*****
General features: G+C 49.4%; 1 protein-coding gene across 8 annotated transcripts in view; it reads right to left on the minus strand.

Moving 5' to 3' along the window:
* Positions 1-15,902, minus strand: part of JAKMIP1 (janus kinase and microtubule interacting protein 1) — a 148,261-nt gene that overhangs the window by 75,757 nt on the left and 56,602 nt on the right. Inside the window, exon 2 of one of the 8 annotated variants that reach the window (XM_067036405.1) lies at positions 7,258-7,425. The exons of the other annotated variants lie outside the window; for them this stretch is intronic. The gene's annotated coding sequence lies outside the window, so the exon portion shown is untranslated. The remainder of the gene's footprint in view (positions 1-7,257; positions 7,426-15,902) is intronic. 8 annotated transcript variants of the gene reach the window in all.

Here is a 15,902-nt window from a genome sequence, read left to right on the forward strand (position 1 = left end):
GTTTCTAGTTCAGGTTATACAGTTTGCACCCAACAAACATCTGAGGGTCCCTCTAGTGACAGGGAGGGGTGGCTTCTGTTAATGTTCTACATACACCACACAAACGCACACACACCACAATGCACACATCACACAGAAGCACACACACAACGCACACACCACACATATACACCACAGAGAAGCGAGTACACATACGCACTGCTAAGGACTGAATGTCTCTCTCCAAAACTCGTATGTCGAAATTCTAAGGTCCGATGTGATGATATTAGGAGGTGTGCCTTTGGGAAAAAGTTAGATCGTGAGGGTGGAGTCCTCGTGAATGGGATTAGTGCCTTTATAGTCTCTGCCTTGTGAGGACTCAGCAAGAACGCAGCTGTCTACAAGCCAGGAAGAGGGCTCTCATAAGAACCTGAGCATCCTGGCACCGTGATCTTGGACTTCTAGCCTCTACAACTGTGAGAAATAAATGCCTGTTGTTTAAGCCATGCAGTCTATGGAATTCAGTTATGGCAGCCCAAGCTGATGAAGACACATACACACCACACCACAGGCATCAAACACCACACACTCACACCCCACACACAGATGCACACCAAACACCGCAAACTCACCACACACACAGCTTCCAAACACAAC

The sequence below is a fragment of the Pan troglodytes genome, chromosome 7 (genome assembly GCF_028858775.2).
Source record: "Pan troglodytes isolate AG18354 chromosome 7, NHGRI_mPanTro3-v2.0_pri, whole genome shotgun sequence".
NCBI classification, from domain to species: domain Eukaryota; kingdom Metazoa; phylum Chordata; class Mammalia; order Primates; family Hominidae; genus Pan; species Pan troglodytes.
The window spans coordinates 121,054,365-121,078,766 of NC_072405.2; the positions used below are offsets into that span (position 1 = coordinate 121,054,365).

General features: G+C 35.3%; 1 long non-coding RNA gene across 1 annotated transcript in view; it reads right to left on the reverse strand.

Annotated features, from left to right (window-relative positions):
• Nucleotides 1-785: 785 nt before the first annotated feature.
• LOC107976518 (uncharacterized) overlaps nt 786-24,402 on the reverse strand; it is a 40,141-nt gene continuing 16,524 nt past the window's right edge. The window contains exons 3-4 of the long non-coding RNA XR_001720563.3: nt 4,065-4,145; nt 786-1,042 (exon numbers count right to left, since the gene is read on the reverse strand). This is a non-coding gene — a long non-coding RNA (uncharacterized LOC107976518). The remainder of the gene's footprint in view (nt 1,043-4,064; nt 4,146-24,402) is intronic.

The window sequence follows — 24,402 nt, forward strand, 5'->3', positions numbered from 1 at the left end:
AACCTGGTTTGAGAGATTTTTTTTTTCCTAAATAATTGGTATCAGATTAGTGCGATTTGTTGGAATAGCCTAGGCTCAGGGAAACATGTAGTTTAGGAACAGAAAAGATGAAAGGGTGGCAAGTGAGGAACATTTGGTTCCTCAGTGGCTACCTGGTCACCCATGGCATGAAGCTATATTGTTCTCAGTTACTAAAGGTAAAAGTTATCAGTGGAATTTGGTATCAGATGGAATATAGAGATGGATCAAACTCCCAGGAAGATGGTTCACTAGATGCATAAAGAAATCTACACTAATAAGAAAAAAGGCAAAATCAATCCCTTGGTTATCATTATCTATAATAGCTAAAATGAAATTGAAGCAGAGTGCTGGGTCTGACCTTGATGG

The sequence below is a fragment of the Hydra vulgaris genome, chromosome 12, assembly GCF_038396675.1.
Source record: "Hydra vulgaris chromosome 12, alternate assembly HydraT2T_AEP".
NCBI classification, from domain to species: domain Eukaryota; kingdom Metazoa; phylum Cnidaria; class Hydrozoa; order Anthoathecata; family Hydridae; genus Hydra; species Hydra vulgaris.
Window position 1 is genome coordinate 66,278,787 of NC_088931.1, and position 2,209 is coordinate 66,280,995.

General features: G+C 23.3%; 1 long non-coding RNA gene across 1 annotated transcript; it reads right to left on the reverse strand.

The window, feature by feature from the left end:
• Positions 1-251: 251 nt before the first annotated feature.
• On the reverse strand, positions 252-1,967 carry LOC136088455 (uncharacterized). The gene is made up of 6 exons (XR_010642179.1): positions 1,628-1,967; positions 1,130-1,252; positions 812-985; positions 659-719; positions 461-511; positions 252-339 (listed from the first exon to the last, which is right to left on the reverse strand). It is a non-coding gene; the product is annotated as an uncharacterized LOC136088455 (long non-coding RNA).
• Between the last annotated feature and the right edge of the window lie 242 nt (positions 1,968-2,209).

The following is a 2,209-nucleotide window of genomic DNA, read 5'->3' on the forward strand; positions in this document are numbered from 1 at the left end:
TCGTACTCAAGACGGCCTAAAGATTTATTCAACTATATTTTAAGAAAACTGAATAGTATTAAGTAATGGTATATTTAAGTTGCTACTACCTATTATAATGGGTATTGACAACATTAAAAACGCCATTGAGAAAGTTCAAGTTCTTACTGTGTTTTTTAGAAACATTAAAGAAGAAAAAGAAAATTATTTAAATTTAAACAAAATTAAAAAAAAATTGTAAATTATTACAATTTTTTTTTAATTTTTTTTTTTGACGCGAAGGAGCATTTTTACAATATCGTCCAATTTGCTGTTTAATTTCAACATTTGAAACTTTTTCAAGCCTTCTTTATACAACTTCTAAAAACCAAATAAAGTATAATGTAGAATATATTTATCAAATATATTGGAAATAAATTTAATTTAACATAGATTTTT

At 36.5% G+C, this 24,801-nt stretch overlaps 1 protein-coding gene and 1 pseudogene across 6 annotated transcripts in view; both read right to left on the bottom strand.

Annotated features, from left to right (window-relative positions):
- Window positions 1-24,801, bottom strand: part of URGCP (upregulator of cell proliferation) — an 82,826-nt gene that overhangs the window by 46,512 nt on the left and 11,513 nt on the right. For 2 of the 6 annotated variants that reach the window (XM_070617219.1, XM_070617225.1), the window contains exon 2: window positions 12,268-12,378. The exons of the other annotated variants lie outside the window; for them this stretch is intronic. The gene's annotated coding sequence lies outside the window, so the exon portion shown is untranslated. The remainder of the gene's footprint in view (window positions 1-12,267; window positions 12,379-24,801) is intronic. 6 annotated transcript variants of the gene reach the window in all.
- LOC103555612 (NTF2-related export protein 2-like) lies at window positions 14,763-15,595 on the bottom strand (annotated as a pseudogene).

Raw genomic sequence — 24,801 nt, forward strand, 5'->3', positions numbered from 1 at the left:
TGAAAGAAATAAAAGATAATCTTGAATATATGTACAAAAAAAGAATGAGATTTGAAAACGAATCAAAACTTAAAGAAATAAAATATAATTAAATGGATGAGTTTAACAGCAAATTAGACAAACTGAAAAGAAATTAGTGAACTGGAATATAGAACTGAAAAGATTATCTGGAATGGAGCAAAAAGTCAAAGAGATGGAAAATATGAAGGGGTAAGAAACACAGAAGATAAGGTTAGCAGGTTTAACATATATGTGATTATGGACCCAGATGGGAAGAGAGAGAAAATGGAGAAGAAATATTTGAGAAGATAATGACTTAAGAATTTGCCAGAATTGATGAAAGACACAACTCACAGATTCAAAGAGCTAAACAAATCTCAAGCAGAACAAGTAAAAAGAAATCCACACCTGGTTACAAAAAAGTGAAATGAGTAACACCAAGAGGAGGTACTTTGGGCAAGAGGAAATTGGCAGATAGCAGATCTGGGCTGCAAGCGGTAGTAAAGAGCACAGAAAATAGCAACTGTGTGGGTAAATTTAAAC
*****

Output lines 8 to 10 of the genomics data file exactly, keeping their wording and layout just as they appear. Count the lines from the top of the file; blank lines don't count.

NCBI classification, from domain to species: domain Eukaryota; kingdom Metazoa; phylum Chordata; class Mammalia; order Primates; family Hominidae; genus Pan; species Pan troglodytes.
The window spans coordinates 121,054,365-121,078,766 of NC_072405.2; the positions used below are offsets into that span (position 1 = coordinate 121,054,365).

General features: G+C 35.3%; 1 long non-coding RNA gene across 1 annotated transcript in view; it reads right to left on the reverse strand.